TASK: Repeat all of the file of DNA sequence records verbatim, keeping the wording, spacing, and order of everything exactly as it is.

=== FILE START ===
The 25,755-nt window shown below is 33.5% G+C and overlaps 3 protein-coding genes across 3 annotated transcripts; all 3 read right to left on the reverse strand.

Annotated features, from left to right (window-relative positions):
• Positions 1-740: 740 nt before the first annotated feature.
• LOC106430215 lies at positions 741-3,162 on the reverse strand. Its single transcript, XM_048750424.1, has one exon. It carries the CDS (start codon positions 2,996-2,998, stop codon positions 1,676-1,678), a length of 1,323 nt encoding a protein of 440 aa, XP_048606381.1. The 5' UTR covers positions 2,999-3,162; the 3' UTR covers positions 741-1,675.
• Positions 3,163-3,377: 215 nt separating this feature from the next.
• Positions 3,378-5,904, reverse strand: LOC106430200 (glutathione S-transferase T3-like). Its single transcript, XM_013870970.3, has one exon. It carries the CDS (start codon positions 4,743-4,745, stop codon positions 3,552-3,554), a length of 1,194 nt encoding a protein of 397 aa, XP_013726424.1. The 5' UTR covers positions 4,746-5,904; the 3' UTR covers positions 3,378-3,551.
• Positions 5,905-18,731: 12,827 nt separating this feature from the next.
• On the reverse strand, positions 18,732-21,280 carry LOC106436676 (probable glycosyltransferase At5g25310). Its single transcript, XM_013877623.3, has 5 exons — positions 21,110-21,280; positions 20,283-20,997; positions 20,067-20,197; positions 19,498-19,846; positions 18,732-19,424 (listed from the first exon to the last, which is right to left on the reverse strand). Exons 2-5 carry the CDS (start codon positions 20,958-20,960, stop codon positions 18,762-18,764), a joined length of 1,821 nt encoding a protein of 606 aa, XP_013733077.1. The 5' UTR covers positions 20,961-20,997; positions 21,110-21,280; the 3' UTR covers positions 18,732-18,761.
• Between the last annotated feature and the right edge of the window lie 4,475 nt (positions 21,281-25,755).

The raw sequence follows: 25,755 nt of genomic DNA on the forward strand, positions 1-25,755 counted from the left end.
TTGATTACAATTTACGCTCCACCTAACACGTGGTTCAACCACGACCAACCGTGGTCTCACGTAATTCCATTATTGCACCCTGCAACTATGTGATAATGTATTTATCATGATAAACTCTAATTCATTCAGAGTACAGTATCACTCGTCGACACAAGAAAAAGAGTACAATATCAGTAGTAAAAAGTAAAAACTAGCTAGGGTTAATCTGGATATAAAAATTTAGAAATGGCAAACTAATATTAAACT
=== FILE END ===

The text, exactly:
The 25,755-nt window shown below is 33.5% G+C and overlaps 3 protein-coding genes across 3 annotated transcripts; all 3 read right to left on the reverse strand.

Annotated features, from left to right (window-relative positions):
• Positions 1-740: 740 nt before the first annotated feature.
• LOC106430215 lies at positions 741-3,162 on the reverse strand. Its single transcript, XM_048750424.1, has one exon. It carries the CDS (start codon positions 2,996-2,998, stop codon positions 1,676-1,678), a length of 1,323 nt encoding a protein of 440 aa, XP_048606381.1. The 5' UTR covers positions 2,999-3,162; the 3' UTR covers positions 741-1,675.
• Positions 3,163-3,377: 215 nt separating this feature from the next.
• Positions 3,378-5,904, reverse strand: LOC106430200 (glutathione S-transferase T3-like). Its single transcript, XM_013870970.3, has one exon. It carries the CDS (start codon positions 4,743-4,745, stop codon positions 3,552-3,554), a length of 1,194 nt encoding a protein of 397 aa, XP_013726424.1. The 5' UTR covers positions 4,746-5,904; the 3' UTR covers positions 3,378-3,551.
• Positions 5,905-18,731: 12,827 nt separating this feature from the next.
• On the reverse strand, positions 18,732-21,280 carry LOC106436676 (probable glycosyltransferase At5g25310). Its single transcript, XM_013877623.3, has 5 exons — positions 21,110-21,280; positions 20,283-20,997; positions 20,067-20,197; positions 19,498-19,846; positions 18,732-19,424 (listed from the first exon to the last, which is right to left on the reverse strand). Exons 2-5 carry the CDS (start codon positions 20,958-20,960, stop codon positions 18,762-18,764), a joined length of 1,821 nt encoding a protein of 606 aa, XP_013733077.1. The 5' UTR covers positions 20,961-20,997; positions 21,110-21,280; the 3' UTR covers positions 18,732-18,761.
• Between the last annotated feature and the right edge of the window lie 4,475 nt (positions 21,281-25,755).

The raw sequence follows: 25,755 nt of genomic DNA on the forward strand, positions 1-25,755 counted from the left end.
TTGATTACAATTTACGCTCCACCTAACACGTGGTTCAACCACGACCAACCGTGGTCTCACGTAATTCCATTATTGCACCCTGCAACTATGTGATAATGTATTTATCATGATAAACTCTAATTCATTCAGAGTACAGTATCACTCGTCGACACAAGAAAAAGAGTACAATATCAGTAGTAAAAAGTAAAAACTAGCTAGGGTTAATCTGGATATAAAAATTTAGAAATGGCAAACTAATATTAAACT